Bipartisan bill – cosponsored by Senators Enzi, Stabenow, Flake, Leahy, and Durbin – would eliminate the legal barriers to Americans doing business in Cuba
Legislation would pave the way for new economic opportunities for American businesses and farmers by boosting U.S. exports and allowing Cubans greater access to American goods
WASHINGTON, D.C. – U.S. Senators Amy Klobuchar (D-MN) today led a bipartisan coalition of lawmakers to introduce major legislation to lift the Cuba trade embargo. The bipartisan bill – cosponsored by Senators Mike Enzi (R-WY), Debbie Stabenow (D-MI), Jeff Flake (R-AZ), Patrick Leahy (D-VT), and Dick Durbin (D-IL) – would eliminate the legal barriers to Americans doing business in Cuba. The Freedom to Export to Cuba Act would pave the way for new economic opportunities for American businesses and farmers by boosting U.S. exports and allow Cubans greater access to American goods. The legislation repeals key provisions of previous laws that block Americans from doing business in Cuba, but does not repeal portions of law that address human rights or property claims against the Cuban government.
“It’s time to the turn the page on our Cuba policy,” Klobuchar said. “Fifty years of the embargo have not secured our interests in Cuba and have disadvantaged American businesses by restricting commerce with a market of 11 million people just 90 miles from our shores. There are many issues in our relationship with Cuba that must be addressed, but this legislation to lift the embargo will begin to open up new opportunities for American companies, boost job creation and exports, and help improve the quality of life for the Cuban people.”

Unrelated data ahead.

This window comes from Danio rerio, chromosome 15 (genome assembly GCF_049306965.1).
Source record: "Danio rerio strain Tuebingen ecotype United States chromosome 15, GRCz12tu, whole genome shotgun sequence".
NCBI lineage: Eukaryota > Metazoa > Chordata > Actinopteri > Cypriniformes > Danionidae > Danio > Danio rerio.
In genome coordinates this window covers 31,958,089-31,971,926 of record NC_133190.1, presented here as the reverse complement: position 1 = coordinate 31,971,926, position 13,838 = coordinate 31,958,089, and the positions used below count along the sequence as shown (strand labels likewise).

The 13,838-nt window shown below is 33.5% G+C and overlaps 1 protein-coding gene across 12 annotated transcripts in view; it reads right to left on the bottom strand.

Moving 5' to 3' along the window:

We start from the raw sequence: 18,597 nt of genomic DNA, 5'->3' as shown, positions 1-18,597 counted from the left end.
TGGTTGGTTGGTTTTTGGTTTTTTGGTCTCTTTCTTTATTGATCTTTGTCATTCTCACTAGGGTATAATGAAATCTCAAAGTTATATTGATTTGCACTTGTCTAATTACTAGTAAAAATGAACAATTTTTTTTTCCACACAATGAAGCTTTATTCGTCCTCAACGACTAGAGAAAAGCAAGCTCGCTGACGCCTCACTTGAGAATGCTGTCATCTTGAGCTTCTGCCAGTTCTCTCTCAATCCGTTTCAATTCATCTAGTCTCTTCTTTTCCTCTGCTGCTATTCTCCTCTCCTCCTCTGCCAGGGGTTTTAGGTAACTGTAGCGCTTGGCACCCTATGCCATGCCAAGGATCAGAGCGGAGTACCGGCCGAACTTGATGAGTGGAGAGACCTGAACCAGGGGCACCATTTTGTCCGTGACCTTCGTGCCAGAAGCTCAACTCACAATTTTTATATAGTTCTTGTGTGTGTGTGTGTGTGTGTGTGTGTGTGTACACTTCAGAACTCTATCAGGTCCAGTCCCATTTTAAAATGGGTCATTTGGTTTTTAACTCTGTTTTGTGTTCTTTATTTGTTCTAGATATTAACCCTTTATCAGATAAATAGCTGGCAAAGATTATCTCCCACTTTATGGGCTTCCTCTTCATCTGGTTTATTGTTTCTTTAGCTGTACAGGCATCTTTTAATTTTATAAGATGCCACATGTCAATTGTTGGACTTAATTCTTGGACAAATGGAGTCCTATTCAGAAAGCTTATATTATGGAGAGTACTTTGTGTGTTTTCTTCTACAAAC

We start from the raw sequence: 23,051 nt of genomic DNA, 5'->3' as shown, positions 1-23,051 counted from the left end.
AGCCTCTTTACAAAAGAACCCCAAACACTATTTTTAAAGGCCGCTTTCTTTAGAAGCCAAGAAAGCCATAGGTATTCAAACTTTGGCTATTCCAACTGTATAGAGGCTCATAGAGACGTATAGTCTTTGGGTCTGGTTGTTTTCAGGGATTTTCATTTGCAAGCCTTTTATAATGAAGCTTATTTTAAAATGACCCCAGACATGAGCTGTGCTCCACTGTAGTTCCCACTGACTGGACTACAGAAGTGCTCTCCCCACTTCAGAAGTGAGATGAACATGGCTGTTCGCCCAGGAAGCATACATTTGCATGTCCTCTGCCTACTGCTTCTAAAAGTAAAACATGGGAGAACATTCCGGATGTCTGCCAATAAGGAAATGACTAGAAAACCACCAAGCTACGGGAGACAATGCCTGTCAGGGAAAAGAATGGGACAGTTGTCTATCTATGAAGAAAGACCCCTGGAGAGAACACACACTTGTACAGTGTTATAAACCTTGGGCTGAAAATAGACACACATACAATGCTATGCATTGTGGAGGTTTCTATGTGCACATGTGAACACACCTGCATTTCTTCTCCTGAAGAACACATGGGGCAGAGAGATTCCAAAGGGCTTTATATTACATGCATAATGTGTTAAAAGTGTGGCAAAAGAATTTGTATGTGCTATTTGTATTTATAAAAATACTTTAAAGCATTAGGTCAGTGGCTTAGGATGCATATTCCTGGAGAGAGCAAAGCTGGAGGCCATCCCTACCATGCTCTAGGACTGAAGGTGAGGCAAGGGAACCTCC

The legislation has been endorsed by the U.S. Agriculture Coalition for Cuba.
“We appreciate Sen. Klobuchar’s leadership to advance this bipartisan bill, modernize U.S. policy toward Cuba and boost opportunities for American agriculture,” said Devry Boughner Vorwerk, Vice President of Corporate Affairs at Cargill and Chair of USACC. “Ending the embargo will enable our agriculture sector to work in partnership with Cuba and the Cuban people, develop a meaningful trading relationship and create jobs across many sectors of our own economy.”
The Freedom to Export to Cuba Act repeals the current legal restrictions against doing business with Cuba, including the original 1961 authorization for establishing the trade embargo; subsequent laws that required enforcement of the embargo; and other restrictive statutes that prohibit transactions between U.S.-owned or controlled firms and Cuba, and limitations on direct shipping between U.S. and Cuban ports. It does not repeal human rights provisions or provisions relating to property claims against the Cuban government.
The Cuba travel ban would be lifted under the Freedom to Travel to Cuba Act, which was sponsored by Senator Flake and cosponsored by Senators Leahy, Moran, Durbin, Boozman, Udall, Enzi, Whitehouse, and Klobuchar.